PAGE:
Christianity is productive of great temporal advantage in every state; but its influence is peculiarly beneficial in a commonwealth composed of privileged and degraded classes. Estimating all human beings as the offspring of the same Creator, it inspires an opinion of their equality in His eyes, which diminishes pride on the one hand, and envy on the other: it introduces, besides, a general similarity of sentiments, opinions and habits of life, highly favourable to social union, and to the formation of a marked and decided national character, without which no nation ever yet was great.

With this religion to restrain at once and protect all classes of your people, they may form, in spite of all their prejudices, a powerful and happy nation: without religion they would soon consist but of two classes, the oppressors and the oppressed--the tormenting and the tormented: their state would present an image of hell upon earth.

In the proposed system of government, the right of political suffrage is confined to those, whose qualifications may afford a pledge that none of the evils of democracy will result from its exercise. The qualification of property being regulated by special laws, the legislature will of course take such precautions as the commonwealth may require.

There are few countries in which popular suffrage, very widely extended, is not productive of mischief. It tends towards the formation of a government wholly democratic. But in a state, cut up and divided like yours into several heterogeneous and discordant classes, universal democracy would be perdition. If, as would probably soon happen, the authority fell into the hands of some fortunate or enterprising class, they would oppress the inferior classes. If all descriptions of the various classes were allowed to send deputies to your councils and your congress, this would be to embody the elements of discord-to array the materials for civil war. The final result of such a system would be, that the most powerful class would exterminate all the others.

These explanatory remarks apply but to a few of the articles of the proposed constitution. To explain them all fully, would require a volume; for each article is founded either upon some circumstance peculiar to your actual situation;—or upon the experience of the effect of a similar provision in some other government. But circumstances press, and seem to admit of no delay. Your excellencies are, therefore, presented with this brief communication.

The plan of government respectfully submitted to you, is not copied from any model. The object has been to form a convenient, practicable constitution, having monarchy for the trunk; and to engraft upon it so much of the tried and approved institutions of other modes of government, as the soil can nourish and the tree support. I shall never forget a remark, made on a subject of this kind, by the late right honourable Edmund Burke, an illustrious member of his Britannic majesty's councils, and a man of profound wisdom, extensive knowledge, and transcendant genius. He was told that M. Lally Tollendal proposed to adopt for

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VOL. VII.

France, the constitution of England. “ That's enough for me,” said Mr. Burke, “ I see the fellow's depth at once.”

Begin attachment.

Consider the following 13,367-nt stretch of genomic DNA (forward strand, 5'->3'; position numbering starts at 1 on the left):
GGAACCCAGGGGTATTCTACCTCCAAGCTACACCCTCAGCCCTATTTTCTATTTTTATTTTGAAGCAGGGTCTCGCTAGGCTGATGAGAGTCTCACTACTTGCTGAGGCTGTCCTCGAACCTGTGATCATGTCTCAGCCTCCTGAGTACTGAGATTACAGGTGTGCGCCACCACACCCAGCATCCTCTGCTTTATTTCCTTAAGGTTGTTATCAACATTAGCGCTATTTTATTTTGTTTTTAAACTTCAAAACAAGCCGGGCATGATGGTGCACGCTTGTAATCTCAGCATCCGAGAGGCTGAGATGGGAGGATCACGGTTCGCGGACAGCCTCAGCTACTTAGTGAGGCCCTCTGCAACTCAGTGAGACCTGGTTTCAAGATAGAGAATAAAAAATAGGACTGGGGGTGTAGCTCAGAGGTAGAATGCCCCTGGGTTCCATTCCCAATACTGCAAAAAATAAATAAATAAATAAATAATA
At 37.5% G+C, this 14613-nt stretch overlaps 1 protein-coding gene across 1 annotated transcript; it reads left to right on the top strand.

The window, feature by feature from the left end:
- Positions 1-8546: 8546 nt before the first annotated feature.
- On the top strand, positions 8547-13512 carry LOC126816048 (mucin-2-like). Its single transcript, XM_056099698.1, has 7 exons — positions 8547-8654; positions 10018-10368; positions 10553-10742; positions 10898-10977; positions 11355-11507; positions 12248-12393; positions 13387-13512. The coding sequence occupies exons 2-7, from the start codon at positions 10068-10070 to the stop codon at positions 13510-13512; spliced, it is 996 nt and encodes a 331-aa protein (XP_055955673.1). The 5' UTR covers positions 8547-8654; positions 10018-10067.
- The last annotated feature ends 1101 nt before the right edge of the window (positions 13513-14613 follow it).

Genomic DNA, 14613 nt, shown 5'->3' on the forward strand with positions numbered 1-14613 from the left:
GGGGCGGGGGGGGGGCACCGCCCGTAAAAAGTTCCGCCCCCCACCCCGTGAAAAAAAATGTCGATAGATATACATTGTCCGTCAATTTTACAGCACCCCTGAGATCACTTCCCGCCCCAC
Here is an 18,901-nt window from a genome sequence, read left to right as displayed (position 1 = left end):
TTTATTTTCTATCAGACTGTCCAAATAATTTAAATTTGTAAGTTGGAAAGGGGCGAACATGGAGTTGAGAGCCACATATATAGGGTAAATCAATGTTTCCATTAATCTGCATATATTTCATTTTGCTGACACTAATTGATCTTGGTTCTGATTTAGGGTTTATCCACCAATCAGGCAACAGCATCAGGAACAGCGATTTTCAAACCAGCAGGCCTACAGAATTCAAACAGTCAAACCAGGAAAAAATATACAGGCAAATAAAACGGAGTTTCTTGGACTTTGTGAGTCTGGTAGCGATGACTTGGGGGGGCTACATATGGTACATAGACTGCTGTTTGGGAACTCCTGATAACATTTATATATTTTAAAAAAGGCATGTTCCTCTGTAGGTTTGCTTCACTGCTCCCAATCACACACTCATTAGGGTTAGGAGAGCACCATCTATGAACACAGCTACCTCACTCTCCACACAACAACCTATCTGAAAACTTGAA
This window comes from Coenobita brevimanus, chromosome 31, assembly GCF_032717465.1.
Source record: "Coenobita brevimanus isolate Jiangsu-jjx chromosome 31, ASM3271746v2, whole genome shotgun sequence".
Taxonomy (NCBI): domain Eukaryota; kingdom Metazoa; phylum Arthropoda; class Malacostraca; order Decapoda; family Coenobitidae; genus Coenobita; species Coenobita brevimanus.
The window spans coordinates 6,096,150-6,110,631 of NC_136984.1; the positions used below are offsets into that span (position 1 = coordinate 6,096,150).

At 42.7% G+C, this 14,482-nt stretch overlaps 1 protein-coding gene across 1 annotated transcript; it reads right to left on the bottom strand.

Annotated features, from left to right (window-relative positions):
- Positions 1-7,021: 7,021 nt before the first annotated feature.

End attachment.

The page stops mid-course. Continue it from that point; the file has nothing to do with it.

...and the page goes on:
The reflections here submitted to your excellencies, are, perhaps, founded on erroneous information; or they may be rather the effusion of zeal than the result of sound judgment: they may serve, however, to suggest some useful ideas: and the subject is of such importance, that if but a single valuable hint concerning it be found in this memorial, all the rest may be excused. In the calamitous event we anticipate, you will have a task at once the most arduous and honourable that ever men were called upon to perform. Your difficulties will be great, but, let it be hoped, not insurmountable. Not to contend is certain ruin; but if you succeed in that course of duty and glory which God and man invite you to pursue, you will win an immortal and unfading prize:--you will be the preservers of a noble nation, the founders of a mighty empire, and eventually, perhaps, the deliverers of the civilized world.

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Plan of a Constitution of Government proposed for the Spanish

Colonies, in the event of the fall of Spain.

THE CENTRAL JUNTA, &c. &c. &c. CONSIDERING that the subjugation of Spain leaves his majesty's American dominions without a metropolis or a permanent general government, round which to rally for their defence, and at the same time more than ever exposed to the attacks and machinations of the common enemy; considering also that we owe as sacred duties to our God, our king, and our country

To maintain inviolate our holy religion

To establish for our illustrious and beloved sovereign a new kingdom, which, with the favour of Heaven, may one day enable him to recover that which he hath lost, and re-unite all the states of the crown of Spain

To provide an asylum for all the loyal Spaniards who may escape from the enemy's intolerable yoke

To preserve and perpetuate our name, our language, and our renowned nation, and to transmit untarnished to our posterity that glory which we inherit from our valiant ancestors:

Considering further that the most effectual means of attaining those just and noble objects will be the union of all the remaining